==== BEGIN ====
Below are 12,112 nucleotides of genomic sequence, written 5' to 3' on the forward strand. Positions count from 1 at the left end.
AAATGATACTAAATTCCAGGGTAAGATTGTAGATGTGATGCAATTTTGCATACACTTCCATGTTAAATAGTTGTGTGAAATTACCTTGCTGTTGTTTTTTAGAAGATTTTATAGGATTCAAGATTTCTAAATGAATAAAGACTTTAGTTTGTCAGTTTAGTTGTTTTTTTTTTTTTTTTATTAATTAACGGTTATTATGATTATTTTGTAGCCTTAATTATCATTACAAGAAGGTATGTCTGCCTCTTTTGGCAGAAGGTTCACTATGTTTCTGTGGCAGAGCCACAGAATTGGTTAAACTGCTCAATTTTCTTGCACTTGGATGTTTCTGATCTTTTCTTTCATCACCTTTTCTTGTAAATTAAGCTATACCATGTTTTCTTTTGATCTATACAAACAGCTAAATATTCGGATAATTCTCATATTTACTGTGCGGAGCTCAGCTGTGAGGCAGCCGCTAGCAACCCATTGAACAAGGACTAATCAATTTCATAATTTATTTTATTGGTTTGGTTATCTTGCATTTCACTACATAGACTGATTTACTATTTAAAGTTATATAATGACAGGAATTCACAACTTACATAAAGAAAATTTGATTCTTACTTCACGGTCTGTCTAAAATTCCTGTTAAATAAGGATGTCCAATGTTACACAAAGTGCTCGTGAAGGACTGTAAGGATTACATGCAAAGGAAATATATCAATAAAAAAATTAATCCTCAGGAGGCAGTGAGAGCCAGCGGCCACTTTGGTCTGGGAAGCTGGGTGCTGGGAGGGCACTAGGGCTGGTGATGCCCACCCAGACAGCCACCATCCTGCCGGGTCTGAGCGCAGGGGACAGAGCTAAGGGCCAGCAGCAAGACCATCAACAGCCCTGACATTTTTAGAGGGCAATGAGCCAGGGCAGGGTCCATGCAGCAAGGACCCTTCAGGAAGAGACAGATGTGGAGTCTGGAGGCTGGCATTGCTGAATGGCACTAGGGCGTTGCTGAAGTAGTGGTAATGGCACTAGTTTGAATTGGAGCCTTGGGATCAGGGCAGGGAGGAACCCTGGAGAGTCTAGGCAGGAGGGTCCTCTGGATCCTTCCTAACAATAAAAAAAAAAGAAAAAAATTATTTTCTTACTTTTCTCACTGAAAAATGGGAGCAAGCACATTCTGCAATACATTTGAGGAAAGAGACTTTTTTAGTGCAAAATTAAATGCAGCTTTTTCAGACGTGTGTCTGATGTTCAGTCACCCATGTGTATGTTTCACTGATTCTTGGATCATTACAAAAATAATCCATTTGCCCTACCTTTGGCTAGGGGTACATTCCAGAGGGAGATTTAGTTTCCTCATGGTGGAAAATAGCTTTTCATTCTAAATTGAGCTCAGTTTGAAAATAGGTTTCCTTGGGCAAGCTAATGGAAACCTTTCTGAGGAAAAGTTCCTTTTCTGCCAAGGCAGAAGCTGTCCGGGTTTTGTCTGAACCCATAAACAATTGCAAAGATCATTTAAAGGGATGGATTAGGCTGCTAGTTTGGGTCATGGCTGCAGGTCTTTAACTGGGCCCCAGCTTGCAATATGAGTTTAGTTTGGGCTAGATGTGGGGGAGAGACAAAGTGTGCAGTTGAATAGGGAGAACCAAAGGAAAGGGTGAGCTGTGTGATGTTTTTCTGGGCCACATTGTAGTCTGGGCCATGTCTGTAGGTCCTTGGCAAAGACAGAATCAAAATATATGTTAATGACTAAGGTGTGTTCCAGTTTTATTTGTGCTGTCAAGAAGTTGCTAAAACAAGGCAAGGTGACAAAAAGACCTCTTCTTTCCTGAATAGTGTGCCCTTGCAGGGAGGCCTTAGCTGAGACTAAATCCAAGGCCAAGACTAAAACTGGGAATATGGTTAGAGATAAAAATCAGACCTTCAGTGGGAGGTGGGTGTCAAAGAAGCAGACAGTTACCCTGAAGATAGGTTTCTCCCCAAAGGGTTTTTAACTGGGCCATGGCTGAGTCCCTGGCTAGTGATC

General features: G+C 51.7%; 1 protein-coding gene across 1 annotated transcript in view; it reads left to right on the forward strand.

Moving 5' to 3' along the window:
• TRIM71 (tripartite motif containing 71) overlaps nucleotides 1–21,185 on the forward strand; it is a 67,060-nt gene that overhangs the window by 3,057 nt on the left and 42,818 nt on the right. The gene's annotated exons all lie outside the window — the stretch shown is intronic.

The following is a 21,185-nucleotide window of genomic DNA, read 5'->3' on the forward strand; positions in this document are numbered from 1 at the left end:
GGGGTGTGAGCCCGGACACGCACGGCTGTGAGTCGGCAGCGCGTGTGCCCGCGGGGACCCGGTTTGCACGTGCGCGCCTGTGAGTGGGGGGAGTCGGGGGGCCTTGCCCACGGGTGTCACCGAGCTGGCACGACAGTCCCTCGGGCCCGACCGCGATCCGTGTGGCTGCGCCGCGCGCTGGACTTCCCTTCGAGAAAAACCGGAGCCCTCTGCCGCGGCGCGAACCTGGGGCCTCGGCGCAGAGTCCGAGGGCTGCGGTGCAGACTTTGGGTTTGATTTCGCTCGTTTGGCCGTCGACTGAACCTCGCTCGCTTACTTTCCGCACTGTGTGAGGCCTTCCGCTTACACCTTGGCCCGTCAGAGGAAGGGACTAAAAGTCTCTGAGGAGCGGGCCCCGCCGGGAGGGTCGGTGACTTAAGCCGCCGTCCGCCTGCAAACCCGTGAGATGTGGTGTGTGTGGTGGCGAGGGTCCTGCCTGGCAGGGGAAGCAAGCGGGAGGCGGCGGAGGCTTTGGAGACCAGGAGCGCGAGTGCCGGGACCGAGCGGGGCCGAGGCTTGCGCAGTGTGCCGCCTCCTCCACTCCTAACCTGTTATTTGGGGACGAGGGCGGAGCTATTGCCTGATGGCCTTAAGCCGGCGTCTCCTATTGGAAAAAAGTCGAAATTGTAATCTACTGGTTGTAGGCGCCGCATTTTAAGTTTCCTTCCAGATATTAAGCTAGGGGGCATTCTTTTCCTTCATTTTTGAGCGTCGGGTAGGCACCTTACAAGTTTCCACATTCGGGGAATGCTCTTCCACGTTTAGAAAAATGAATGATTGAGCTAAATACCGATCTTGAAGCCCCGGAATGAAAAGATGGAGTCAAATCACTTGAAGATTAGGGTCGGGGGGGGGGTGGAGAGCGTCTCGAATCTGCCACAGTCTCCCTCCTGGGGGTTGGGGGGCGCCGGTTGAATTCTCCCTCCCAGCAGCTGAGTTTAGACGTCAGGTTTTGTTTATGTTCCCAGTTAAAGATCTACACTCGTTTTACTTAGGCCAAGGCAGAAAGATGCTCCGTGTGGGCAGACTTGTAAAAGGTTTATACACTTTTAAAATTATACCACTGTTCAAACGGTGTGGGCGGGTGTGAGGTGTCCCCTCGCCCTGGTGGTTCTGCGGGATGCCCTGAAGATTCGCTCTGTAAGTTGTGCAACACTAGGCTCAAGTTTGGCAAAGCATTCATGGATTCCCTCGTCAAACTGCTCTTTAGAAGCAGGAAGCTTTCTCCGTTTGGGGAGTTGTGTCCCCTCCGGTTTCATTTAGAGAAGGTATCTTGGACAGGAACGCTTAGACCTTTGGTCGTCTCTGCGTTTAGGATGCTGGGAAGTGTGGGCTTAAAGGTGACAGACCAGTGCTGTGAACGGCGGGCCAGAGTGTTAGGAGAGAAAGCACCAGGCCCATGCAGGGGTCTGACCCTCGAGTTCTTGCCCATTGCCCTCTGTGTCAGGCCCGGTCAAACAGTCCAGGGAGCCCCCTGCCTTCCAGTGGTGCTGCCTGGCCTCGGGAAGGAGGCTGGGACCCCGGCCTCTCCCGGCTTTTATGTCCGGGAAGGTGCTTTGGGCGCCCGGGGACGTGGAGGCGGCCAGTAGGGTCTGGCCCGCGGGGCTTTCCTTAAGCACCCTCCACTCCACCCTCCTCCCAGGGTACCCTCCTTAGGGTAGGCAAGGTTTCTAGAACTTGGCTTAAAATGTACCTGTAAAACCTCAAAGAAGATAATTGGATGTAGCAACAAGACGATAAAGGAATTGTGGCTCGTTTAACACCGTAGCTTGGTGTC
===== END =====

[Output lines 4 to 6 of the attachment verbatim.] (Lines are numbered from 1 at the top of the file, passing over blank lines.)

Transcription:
Moving 5' to 3' along the window:
• TRIM71 (tripartite motif containing 71) overlaps nucleotides 1–21,185 on the forward strand; it is a 67,060-nt gene that overhangs the window by 3,057 nt on the left and 42,818 nt on the right. The gene's annotated exons all lie outside the window — the stretch shown is intronic.

The following is a 21,185-nucleotide window of genomic DNA, read 5'->3' on the forward strand; positions in this document are numbered from 1 at the left end: